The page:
Creditor Rights and Entrepreneurship: Evidence from Fraudulent Transfer Law

63 Pages Posted: 12 Jul 2016 Last revised: 28 Sep 2017

See all articles by Nuri Ersahin

Nuri Ersahin

Eli Broad College of Business - Department of Finance

Rustom M. Irani

University of Illinois at Urbana-Champaign - Department of Finance; Centre for Economic Policy Research (CEPR)

Katherine Waldock

Georgetown University McDonough School of Business

Multiple version iconThere are 2 versions of this paper

Date Written: September 27, 2017

Abstract

We examine entrepreneurship following the adoption of modern-day fraudulent transfer laws in the United States. These laws remove the burden of proof from creditors attempting to claw back funds that were transferred out of failing businesses. They are particularly important for entrepreneurs whose personal assets are often commingled with those of the firm. Using establishment-level data from the U.S. Census Bureau, we document declines in startup entry, churning among entrants, and closures of existing ventures after the passage of these laws. Thus, strengthening creditor rights can impede entrepreneurial activity and the process of reallocating capital from failing to new businesses.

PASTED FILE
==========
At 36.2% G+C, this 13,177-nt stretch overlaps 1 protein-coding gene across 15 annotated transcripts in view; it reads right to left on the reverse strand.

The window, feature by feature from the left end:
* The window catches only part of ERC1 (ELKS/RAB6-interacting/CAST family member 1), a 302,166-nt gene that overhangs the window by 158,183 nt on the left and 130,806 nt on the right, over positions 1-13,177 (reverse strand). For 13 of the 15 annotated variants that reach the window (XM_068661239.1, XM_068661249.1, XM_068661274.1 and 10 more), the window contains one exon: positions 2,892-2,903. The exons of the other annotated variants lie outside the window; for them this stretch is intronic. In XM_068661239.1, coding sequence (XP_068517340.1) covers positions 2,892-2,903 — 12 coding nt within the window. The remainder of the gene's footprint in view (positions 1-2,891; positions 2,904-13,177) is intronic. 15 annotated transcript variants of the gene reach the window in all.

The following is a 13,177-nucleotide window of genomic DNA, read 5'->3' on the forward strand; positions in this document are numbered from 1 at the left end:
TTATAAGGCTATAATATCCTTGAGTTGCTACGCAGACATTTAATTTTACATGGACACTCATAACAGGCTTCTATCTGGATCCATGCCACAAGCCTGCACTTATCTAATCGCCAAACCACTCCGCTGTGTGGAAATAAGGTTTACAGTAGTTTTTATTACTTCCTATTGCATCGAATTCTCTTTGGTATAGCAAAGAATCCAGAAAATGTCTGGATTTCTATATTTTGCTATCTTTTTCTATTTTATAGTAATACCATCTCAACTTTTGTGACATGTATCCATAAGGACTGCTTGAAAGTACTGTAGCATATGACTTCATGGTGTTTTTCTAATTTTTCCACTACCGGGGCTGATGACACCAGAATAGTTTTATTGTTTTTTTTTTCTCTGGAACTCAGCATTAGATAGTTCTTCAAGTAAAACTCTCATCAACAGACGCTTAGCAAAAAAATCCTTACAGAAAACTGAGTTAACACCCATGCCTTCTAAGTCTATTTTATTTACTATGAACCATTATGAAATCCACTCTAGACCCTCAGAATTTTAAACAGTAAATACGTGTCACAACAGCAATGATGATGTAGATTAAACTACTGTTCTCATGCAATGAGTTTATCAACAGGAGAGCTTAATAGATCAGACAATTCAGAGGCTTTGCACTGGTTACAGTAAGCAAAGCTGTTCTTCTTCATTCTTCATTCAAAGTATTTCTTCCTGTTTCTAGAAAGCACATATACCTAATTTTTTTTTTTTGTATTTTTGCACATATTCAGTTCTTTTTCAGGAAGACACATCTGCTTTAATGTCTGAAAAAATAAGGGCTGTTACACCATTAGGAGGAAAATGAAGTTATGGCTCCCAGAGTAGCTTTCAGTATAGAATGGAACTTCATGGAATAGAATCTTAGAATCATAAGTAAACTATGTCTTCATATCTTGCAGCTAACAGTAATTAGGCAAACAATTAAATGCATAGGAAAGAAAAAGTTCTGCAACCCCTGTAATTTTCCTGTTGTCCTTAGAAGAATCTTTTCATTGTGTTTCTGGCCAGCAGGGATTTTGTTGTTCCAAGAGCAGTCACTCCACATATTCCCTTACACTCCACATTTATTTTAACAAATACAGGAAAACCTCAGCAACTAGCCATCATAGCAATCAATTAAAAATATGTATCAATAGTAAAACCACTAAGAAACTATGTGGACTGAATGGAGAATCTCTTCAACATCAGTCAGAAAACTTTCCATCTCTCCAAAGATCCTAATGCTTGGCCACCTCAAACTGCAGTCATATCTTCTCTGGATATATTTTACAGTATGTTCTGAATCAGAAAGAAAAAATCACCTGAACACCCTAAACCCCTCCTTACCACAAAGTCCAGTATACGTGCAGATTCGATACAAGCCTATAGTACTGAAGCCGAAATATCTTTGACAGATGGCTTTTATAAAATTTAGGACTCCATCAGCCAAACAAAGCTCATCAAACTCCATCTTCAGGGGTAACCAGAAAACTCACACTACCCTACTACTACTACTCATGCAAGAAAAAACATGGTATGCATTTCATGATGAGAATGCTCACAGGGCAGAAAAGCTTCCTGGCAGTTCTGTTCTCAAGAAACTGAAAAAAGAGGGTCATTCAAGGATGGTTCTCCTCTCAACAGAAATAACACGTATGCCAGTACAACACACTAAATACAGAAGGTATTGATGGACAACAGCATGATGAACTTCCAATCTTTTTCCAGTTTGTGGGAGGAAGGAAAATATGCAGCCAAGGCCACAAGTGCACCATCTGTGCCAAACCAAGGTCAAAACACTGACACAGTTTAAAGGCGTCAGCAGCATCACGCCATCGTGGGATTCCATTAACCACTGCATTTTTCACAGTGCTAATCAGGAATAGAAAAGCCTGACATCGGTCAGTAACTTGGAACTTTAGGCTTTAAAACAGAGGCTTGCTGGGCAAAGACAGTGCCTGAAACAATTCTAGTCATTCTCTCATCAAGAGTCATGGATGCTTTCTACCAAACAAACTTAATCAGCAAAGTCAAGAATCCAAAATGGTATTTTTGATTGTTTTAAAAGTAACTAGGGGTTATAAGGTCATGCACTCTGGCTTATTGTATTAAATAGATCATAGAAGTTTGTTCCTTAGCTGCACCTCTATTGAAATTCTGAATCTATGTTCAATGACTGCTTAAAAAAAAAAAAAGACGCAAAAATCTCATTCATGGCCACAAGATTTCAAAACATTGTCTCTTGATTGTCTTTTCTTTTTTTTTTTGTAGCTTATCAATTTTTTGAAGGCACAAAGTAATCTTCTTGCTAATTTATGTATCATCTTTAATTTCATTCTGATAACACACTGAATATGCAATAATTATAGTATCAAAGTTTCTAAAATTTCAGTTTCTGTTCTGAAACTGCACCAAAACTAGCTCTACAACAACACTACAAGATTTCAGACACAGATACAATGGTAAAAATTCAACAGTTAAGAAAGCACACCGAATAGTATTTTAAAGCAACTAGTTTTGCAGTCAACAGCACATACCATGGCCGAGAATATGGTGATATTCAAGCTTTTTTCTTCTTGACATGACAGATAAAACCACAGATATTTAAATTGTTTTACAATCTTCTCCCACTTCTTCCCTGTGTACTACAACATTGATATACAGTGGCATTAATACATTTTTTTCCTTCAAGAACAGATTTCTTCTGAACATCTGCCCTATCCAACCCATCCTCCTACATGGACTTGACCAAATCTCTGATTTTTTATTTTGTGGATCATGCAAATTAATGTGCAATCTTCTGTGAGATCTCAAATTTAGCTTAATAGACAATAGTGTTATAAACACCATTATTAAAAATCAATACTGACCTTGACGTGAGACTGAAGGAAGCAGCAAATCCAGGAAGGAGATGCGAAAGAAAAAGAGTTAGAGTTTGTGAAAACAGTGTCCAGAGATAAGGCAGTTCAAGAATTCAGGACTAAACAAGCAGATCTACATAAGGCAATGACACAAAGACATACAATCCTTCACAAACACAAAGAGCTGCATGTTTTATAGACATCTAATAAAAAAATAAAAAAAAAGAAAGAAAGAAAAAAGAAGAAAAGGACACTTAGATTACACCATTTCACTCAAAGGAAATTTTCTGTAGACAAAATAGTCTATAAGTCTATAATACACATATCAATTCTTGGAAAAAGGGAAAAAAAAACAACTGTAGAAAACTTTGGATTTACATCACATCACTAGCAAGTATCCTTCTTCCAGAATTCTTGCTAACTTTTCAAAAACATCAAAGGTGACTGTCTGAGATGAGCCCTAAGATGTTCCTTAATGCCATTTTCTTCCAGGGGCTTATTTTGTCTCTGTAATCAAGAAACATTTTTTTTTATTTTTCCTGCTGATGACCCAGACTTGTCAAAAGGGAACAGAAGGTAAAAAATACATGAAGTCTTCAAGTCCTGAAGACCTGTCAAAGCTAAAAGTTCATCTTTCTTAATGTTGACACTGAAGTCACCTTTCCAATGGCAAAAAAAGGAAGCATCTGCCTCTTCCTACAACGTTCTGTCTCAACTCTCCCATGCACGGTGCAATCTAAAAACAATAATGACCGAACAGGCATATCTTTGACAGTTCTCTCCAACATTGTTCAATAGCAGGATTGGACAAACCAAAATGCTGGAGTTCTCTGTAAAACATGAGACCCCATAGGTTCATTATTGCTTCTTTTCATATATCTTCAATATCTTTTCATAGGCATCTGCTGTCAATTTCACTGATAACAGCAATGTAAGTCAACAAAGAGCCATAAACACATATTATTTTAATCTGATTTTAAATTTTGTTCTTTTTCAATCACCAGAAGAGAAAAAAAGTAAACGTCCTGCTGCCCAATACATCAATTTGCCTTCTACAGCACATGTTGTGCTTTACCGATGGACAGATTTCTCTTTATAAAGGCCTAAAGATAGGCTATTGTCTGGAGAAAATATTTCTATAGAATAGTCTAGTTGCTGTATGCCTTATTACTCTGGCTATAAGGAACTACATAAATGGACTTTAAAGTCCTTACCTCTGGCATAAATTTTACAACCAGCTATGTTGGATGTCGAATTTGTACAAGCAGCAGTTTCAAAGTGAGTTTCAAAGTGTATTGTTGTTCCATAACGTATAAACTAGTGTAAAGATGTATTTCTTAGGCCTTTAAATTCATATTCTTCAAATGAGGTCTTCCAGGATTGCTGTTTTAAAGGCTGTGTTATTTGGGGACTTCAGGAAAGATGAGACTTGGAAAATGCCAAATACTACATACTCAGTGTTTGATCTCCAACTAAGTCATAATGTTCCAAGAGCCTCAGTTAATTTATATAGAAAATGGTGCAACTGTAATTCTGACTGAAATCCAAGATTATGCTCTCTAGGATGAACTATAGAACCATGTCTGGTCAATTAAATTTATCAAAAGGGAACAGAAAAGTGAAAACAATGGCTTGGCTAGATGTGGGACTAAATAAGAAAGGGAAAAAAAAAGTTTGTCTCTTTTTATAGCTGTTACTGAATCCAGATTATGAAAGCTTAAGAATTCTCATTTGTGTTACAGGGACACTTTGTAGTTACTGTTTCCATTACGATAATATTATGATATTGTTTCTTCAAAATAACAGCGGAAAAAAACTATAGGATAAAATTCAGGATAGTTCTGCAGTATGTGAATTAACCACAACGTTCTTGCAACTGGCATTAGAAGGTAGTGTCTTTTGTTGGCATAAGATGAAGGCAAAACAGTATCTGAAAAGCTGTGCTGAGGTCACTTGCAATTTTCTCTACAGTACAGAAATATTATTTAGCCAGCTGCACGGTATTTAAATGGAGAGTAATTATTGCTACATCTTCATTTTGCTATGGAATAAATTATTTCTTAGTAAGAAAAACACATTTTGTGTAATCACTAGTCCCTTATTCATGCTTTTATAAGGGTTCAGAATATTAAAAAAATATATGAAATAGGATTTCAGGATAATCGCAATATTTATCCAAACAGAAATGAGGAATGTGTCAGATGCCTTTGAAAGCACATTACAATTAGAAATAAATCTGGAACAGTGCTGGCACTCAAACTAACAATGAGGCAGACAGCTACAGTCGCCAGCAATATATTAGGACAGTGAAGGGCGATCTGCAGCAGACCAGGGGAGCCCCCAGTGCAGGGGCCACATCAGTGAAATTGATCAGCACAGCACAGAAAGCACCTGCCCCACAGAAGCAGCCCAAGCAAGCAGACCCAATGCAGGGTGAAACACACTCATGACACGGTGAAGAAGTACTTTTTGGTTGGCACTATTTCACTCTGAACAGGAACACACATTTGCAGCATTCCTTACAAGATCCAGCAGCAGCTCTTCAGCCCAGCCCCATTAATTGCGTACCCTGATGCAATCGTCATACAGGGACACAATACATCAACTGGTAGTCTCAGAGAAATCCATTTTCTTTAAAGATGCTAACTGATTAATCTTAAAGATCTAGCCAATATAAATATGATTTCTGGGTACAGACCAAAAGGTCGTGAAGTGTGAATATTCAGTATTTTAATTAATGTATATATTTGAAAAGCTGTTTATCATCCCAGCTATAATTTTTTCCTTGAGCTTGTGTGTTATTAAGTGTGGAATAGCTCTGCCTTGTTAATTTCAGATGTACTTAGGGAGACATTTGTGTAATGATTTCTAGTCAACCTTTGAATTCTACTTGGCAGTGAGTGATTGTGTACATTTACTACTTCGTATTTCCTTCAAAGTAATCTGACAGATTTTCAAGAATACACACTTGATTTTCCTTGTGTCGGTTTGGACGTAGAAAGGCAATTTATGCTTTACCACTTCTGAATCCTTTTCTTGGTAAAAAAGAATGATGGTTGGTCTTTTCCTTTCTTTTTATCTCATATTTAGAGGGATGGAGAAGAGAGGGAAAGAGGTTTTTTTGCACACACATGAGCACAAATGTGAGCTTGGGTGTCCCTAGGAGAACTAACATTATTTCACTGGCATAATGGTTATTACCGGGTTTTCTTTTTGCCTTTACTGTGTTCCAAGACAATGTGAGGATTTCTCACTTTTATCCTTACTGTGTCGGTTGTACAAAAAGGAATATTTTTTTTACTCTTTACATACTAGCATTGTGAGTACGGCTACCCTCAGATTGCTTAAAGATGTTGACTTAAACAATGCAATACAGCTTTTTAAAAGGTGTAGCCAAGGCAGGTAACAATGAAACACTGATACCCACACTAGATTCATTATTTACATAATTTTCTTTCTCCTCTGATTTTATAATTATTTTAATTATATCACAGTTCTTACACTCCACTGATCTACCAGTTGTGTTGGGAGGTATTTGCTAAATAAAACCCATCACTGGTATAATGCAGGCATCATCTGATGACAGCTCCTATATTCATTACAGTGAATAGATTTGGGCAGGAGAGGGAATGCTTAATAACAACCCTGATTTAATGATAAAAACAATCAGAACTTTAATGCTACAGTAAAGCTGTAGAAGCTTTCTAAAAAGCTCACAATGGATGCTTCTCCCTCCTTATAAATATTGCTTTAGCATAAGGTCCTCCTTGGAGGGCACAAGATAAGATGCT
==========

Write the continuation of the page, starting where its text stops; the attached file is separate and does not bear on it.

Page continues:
Keywords: Creditor rights; unsecured creditors; bankruptcy; entrepreneurship; capital reallocation; law and finance

JEL Classification: G21, G33, K22, L26, M13

Suggested Citation

Ersahin, Nuri and Irani, Rustom M. and Waldock, Katherine, Creditor Rights and Entrepreneurship: Evidence from Fraudulent Transfer Law (September 27, 2017). Available at SSRN: https://ssrn.com/abstract=2807420 or http://dx.doi.org/10.2139/ssrn.2807420

Nuri Ersahin

Eli Broad College of Business - Department of Finance ( email )

645 N Shaw Lane
East Lansing, MI 48824
United States
8478686532 (Phone)

HOME PAGE: http://sites.google.com/site/nuriersahin/

Rustom M. Irani (Contact Author)

University of Illinois at Urbana-Champaign - Department of Finance ( email )

College of Business
1206 South Sixth Street
Champaign, IL 61820
United States

HOME PAGE: http://business.illinois.edu/rirani/

Centre for Economic Policy Research (CEPR) ( email )

London
United Kingdom

Katherine Waldock

Georgetown University McDonough School of Business ( email )

3700 O Street, NW
Washington, DC 20057
United States

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